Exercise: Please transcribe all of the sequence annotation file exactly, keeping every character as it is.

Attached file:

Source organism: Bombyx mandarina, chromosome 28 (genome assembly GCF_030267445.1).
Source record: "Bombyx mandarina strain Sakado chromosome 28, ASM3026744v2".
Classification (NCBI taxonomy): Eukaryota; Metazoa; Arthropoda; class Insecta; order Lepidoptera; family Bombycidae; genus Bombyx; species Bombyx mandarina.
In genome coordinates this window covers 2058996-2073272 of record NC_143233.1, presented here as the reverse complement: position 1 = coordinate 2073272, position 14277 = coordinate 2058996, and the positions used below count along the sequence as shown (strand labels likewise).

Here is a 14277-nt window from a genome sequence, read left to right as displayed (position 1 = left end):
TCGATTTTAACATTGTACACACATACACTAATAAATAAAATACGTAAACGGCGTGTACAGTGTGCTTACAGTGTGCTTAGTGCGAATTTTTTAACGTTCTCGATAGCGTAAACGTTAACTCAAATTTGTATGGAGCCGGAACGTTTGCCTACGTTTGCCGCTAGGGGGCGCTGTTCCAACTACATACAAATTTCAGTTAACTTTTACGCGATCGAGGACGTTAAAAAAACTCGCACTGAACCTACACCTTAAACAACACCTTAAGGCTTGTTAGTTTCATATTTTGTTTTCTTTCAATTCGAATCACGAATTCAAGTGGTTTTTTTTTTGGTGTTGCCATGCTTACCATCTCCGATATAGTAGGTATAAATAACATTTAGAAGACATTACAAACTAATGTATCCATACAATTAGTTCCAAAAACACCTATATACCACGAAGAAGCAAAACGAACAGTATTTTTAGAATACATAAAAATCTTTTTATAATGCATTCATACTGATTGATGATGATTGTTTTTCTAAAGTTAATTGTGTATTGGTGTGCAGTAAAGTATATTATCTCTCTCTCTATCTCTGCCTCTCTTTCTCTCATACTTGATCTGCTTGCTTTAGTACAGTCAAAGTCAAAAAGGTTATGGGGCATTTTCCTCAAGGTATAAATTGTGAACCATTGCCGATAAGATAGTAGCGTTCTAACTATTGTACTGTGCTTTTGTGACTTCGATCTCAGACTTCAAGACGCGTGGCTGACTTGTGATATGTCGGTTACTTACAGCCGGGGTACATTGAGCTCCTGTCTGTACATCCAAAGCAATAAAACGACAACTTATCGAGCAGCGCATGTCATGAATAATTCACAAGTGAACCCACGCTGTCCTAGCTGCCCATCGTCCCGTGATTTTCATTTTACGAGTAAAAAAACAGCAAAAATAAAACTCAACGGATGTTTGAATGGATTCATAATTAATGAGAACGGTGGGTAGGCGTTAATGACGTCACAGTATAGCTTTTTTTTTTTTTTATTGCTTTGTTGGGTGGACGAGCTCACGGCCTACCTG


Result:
Source organism: Bombyx mandarina, chromosome 28 (genome assembly GCF_030267445.1).
Source record: "Bombyx mandarina strain Sakado chromosome 28, ASM3026744v2".
Classification (NCBI taxonomy): Eukaryota; Metazoa; Arthropoda; class Insecta; order Lepidoptera; family Bombycidae; genus Bombyx; species Bombyx mandarina.
In genome coordinates this window covers 2058996-2073272 of record NC_143233.1, presented here as the reverse complement: position 1 = coordinate 2073272, position 14277 = coordinate 2058996, and the positions used below count along the sequence as shown (strand labels likewise).

Here is a 14277-nt window from a genome sequence, read left to right as displayed (position 1 = left end):
TCGATTTTAACATTGTACACACATACACTAATAAATAAAATACGTAAACGGCGTGTACAGTGTGCTTACAGTGTGCTTAGTGCGAATTTTTTAACGTTCTCGATAGCGTAAACGTTAACTCAAATTTGTATGGAGCCGGAACGTTTGCCTACGTTTGCCGCTAGGGGGCGCTGTTCCAACTACATACAAATTTCAGTTAACTTTTACGCGATCGAGGACGTTAAAAAAACTCGCACTGAACCTACACCTTAAACAACACCTTAAGGCTTGTTAGTTTCATATTTTGTTTTCTTTCAATTCGAATCACGAATTCAAGTGGTTTTTTTTTTGGTGTTGCCATGCTTACCATCTCCGATATAGTAGGTATAAATAACATTTAGAAGACATTACAAACTAATGTATCCATACAATTAGTTCCAAAAACACCTATATACCACGAAGAAGCAAAACGAACAGTATTTTTAGAATACATAAAAATCTTTTTATAATGCATTCATACTGATTGATGATGATTGTTTTTCTAAAGTTAATTGTGTATTGGTGTGCAGTAAAGTATATTATCTCTCTCTCTATCTCTGCCTCTCTTTCTCTCATACTTGATCTGCTTGCTTTAGTACAGTCAAAGTCAAAAAGGTTATGGGGCATTTTCCTCAAGGTATAAATTGTGAACCATTGCCGATAAGATAGTAGCGTTCTAACTATTGTACTGTGCTTTTGTGACTTCGATCTCAGACTTCAAGACGCGTGGCTGACTTGTGATATGTCGGTTACTTACAGCCGGGGTACATTGAGCTCCTGTCTGTACATCCAAAGCAATAAAACGACAACTTATCGAGCAGCGCATGTCATGAATAATTCACAAGTGAACCCACGCTGTCCTAGCTGCCCATCGTCCCGTGATTTTCATTTTACGAGTAAAAAAACAGCAAAAATAAAACTCAACGGATGTTTGAATGGATTCATAATTAATGAGAACGGTGGGTAGGCGTTAATGACGTCACAGTATAGCTTTTTTTTTTTTTTATTGCTTTGTTGGGTGGACGAGCTCACGGCCTACCTG